There is a growing phenomenon of ‘co-opetition’ in the private sector – a challenging, but potentially very rewarding, mechanism for firms to address major technological challenges. Co-creation is also on the rise in technological, fast-moving markets, where innovation is a co-evolutionary process between innovative companies, their supply chains, and their customers. The stronger the links between the various parties, the more innovation is accelerated.
These collaborative mechanisms can boost collective impact from business for social change. Yet, partnerships can be messy, and the difficulties of managing them are proportional to the scale of the problems they are intended to solve. Within the private sector, it may be true to say that no company has been more active, visible, or successful in forging partnerships for sustainable outcomes than Unilever.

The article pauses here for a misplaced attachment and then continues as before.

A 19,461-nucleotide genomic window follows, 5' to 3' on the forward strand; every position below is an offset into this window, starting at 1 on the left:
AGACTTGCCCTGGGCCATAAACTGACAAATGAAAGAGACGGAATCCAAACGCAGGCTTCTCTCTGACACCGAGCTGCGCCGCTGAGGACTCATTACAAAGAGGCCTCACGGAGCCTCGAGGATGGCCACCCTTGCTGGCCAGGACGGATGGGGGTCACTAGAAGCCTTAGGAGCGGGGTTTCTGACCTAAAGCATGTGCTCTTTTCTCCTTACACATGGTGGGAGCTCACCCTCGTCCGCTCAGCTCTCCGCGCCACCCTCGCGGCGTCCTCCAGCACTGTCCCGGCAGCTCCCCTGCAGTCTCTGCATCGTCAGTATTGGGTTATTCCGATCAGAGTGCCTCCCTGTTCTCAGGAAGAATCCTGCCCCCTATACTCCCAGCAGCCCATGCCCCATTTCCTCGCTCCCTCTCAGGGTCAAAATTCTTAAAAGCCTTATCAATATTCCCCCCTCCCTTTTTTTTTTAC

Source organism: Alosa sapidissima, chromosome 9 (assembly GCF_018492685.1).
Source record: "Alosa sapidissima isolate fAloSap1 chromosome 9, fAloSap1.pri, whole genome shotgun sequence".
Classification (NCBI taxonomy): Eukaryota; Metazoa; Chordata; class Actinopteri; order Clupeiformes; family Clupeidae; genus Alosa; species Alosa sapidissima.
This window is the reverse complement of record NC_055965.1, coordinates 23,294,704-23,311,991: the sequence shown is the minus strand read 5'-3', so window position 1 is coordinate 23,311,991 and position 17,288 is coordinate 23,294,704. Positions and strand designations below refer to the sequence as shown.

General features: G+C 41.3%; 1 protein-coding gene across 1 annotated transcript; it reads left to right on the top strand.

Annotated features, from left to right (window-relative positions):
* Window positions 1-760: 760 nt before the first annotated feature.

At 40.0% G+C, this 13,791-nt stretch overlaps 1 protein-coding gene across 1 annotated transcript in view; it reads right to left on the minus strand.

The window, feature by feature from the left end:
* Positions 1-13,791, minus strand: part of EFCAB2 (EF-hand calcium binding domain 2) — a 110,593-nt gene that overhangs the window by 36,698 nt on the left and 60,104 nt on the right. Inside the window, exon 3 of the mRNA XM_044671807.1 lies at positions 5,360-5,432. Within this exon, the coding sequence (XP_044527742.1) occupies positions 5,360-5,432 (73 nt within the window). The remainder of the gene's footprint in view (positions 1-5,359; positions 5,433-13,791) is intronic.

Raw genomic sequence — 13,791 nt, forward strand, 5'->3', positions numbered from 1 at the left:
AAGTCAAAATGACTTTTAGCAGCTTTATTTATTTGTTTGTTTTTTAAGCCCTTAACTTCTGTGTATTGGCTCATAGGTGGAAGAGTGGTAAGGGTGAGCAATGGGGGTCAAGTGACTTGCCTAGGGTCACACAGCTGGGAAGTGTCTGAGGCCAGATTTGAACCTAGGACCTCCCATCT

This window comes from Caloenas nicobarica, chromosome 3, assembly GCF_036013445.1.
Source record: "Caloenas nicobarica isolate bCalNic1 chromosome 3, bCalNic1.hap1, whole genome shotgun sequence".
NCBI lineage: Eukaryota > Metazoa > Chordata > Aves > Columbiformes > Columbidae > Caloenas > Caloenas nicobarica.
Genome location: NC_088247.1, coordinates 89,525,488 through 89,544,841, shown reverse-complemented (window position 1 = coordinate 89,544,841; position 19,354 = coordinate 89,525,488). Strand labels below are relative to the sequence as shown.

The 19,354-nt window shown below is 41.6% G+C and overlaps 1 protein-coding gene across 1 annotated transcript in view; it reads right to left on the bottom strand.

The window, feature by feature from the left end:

“The conversations I have had over the past months have been about a structural framework for partnerships, a lot around blended finance and what that means, and a lot around new partnership models and different ways of working," says Rebecca Marmot, Vice President, Global Partnerships and the Unilever Foundation. "So many of the SDG indicators rely on private sector involvement in one way or another, and I think there is growing acceptance, even enthusiasm, for more involvement from the private sector."
For Marmot, seeing the unity between the global goals of tackling poverty and climate change is paramount. “If you can’t get the climate issue right, then the development issues by nature fall behind because so much of the impact of the climate is particularly felt in the developing and emerging economies.”
For the complete forecast on SDG 17: Partnership for the goals and the full Unilever story, download the report.